Twenty-First Century Fox (NASDAQ: FOX)(NASDAQ: FOXA) is set to report fourth-quarter earnings after the market close on Aug. 9. Here's a look at Wall Street's expectations for the quarter and fiscal year, compared with performance in the prior-year periods:
|Metric||Q4 2017 Average Analyst Estimate||Q4 2016 Actual Result||Full-Year Fiscal 2017 Average Analyst Estimate||Full-Year Fiscal 2016 Actual|
|Revenue||$6.77 billion||$6.65 billion||$28.56 billion||$27.32 billion|
|Earnings per share||$0.35||$0.45||$1.92||$1.73|
Read on for a deeper preview of what to expect from the company's upcoming results.
Momentum for cable networks segment
With its cable networks segment currently accounting for more than half of revenue, performance for cable advertising sales and affiliate revenues (that is, fees that television service providers pay to Fox) will be the key factor in the upcoming fourth-quarter report. Overall paid television subscriptions are estimated to have lost roughly 500,000 households in the quarter ended June 30, but that's not necessarily a sign that Fox's cable segment results will suffer greatly in the near term.
While having more people cut the cord is certainly worrying in the long run, it doesn't look as if that will be the deciding factor in whether the company records sales and earnings gains at its cable networks in the fourth quarter. As a comparison, the company's third quarter had roughly 500,000 households canceling pay-TV subscriptions; however, revenue for the cable networks segment climbed 2.1% to $4.02 billion while operating income increased 5.2% to $1.45 billion. Affiliate revenue for the period climbed 8% while advertising sales were flat, and much of the available ratings data points to solid cable networks performance for Fox in the fourth quarter.
Nielsen reports that Fox News was the best-rated news network for the quarter ended June 30, making it the 62nd quarter in which the channel has claimed the top spot in the category. The third fiscal quarter saw Fox News deliver its best-ever ratings, and Nielsen data indicates it will be another record quarter for the news network -- with total average daily viewership coming in at 1.47 million, a 27% increase over the prior-year period. Nielsen's data shows that Fox News had eight of the 10 highest-rated news programs in the June quarter and saw a 19% year-over-year increase in prime-time viewers.
The company's regional sports networks (RSNs) also look to be performing well, with strong ratings for Major League Baseball (MLB) likely to boost fourth-quarter cable segment results. In its May 10 earnings call, Fox reported that viewership for the New York Yankees and the Atlanta Braves, two teams that have big impacts on RSN performance, were up 39% and 54%, respectively, from last season, and there's a good chance this momentum will carry over. Turning to its national sports coverage, Fox reported that the MLB season got off to its best-ever start on its FS1 network -- another promising sign for fourth-quarter cable performance.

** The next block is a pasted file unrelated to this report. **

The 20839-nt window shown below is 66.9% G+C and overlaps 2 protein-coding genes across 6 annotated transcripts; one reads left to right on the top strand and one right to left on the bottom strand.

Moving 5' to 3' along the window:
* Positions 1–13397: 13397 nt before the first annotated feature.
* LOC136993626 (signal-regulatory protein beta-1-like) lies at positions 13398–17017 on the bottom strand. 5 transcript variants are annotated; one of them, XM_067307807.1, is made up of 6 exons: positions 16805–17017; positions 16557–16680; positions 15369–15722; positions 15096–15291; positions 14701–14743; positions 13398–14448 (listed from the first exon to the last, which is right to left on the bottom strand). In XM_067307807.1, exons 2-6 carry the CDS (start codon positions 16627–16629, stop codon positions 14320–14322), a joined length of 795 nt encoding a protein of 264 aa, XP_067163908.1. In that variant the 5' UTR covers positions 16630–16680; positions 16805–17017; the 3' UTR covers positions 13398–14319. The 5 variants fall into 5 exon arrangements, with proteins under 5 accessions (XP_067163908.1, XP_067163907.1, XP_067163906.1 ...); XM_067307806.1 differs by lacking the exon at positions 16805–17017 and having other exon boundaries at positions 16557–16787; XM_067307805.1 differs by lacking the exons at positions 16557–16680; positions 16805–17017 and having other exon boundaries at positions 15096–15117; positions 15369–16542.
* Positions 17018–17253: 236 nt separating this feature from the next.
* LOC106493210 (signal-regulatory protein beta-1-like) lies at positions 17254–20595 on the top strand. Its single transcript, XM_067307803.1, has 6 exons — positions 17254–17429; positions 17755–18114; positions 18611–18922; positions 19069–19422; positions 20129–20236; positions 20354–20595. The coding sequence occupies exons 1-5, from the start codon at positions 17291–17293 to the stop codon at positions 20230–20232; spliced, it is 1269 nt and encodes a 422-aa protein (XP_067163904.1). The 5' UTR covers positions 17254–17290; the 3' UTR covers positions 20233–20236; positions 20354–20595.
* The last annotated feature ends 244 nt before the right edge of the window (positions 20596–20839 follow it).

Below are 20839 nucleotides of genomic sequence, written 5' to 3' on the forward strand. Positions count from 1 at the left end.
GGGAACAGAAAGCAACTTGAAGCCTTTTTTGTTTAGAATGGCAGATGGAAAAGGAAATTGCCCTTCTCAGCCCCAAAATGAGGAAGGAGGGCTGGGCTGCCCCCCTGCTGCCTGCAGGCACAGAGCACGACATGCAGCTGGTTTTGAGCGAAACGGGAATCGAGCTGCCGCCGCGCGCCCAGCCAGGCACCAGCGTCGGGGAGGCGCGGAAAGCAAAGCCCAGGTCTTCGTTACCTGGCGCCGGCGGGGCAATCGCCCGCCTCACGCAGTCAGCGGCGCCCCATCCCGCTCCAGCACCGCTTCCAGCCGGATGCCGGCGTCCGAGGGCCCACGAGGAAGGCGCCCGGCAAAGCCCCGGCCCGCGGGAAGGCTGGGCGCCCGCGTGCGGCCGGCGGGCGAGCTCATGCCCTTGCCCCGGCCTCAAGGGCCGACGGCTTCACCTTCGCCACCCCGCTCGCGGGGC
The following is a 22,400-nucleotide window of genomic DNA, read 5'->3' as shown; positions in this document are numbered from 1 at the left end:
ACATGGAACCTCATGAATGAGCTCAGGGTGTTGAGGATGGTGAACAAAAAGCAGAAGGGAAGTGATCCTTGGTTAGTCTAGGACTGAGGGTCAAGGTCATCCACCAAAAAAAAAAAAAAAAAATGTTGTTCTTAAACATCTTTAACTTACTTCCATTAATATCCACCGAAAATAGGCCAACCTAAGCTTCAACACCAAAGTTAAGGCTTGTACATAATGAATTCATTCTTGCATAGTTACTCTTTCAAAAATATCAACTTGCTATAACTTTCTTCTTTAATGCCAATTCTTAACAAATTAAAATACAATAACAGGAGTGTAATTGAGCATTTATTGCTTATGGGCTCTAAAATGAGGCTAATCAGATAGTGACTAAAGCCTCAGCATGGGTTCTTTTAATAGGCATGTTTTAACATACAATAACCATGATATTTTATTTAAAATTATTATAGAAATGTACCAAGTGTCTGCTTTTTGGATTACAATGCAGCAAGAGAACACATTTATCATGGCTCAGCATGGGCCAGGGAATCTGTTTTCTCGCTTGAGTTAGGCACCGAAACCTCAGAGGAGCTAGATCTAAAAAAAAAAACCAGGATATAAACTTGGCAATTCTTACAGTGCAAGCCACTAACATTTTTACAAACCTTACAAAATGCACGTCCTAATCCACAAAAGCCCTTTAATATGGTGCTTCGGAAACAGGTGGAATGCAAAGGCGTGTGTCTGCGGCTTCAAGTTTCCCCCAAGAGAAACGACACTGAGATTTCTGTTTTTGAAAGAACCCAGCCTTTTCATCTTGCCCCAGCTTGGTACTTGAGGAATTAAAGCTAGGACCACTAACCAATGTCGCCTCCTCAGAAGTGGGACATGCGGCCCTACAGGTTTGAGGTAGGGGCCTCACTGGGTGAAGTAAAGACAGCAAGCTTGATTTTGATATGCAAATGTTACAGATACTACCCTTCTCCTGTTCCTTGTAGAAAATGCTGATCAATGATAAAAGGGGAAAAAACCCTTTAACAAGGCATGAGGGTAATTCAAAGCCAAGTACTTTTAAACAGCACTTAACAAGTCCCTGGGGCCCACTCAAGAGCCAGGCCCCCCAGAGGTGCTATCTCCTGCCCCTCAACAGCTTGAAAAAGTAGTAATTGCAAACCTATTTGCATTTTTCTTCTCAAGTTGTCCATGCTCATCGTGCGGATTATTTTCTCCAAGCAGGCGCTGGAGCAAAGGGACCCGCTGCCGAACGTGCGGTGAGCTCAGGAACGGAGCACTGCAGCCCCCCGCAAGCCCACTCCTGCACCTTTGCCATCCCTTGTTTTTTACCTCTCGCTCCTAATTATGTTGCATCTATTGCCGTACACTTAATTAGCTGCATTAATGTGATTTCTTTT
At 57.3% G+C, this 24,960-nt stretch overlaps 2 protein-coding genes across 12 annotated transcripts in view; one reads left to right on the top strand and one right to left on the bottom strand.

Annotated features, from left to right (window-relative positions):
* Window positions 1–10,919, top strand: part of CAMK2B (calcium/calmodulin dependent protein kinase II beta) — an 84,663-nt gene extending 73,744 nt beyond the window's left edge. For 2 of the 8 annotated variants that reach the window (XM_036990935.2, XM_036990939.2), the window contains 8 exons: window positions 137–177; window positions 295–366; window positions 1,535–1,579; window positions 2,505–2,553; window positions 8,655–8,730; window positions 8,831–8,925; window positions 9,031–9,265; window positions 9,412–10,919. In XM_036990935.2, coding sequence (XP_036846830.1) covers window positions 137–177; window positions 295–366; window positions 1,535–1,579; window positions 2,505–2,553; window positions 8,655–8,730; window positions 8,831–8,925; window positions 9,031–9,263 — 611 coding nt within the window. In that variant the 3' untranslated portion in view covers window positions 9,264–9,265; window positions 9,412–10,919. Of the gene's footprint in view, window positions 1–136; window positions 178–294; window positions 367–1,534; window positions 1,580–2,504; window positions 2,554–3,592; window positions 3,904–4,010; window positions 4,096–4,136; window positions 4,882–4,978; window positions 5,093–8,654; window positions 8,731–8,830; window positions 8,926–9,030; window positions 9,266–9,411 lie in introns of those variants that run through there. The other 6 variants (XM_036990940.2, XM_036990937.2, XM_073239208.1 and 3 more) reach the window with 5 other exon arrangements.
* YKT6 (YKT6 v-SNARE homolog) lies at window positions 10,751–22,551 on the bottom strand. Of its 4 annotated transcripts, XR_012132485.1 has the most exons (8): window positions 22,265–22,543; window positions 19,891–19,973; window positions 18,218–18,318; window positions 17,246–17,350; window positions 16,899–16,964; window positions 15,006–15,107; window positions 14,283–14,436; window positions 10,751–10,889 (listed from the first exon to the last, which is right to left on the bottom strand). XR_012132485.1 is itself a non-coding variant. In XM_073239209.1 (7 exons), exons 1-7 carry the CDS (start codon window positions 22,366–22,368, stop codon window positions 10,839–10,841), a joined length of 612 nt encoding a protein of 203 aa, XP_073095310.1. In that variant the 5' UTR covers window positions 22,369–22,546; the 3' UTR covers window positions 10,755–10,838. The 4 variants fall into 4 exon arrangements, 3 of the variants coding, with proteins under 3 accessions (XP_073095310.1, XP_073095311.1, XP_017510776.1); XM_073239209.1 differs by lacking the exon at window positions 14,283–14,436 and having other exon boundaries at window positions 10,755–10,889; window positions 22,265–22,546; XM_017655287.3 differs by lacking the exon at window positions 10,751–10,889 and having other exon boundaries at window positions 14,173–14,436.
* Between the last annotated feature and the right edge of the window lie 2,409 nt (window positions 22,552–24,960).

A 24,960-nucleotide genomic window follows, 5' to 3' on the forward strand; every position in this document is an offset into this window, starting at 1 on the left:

Film results will probably be disappointing
Fox had several high-profile movies underperform last quarter, suggesting that its film segment -- which also includes television productions -- will deliver lower-than-expected sales for the period. Alien: Covenant, a sequel in the long-running science-fiction series and the follow-up to 2012's Prometheus, made its debut May 19 and has grossed roughly $230 million on a reported production budget of $97 million. That's not a huge misfire and could be enough to recoup costs, bearing in mind that Fox receives only a portion of each ticket sale, and advertising and distribution expenses aren't included in the production budget. But the showing is still a disappointment next to the $403 million in global ticket sales Prometheus managed.
Snatched, a comedy vehicle starring Goldie Hawn and Amy Schumer, was another picture that put up a disappointing performance last quarter. Made on a $42 million production budget and delivering a global gross of less than $60 million, the picture will probably result in a loss for Fox's film wing. Adding to the company's fourth-quarter box-office woes, Diary of a Wimpy Kid: The Long Haul brought in just $38 million in global sales against a $22 million production budget -- down nearly $40 million from the series' last release in 2012.
A weaker release slate already set up a challenging comparison for the company's film segment, but soft sales for its major releases will put a further drag on year-over-year performance. So with evidence of momentum on the cable side and a weak performance for the film business, investors should probably expect mixed results when Fox reports earnings this Wednesday.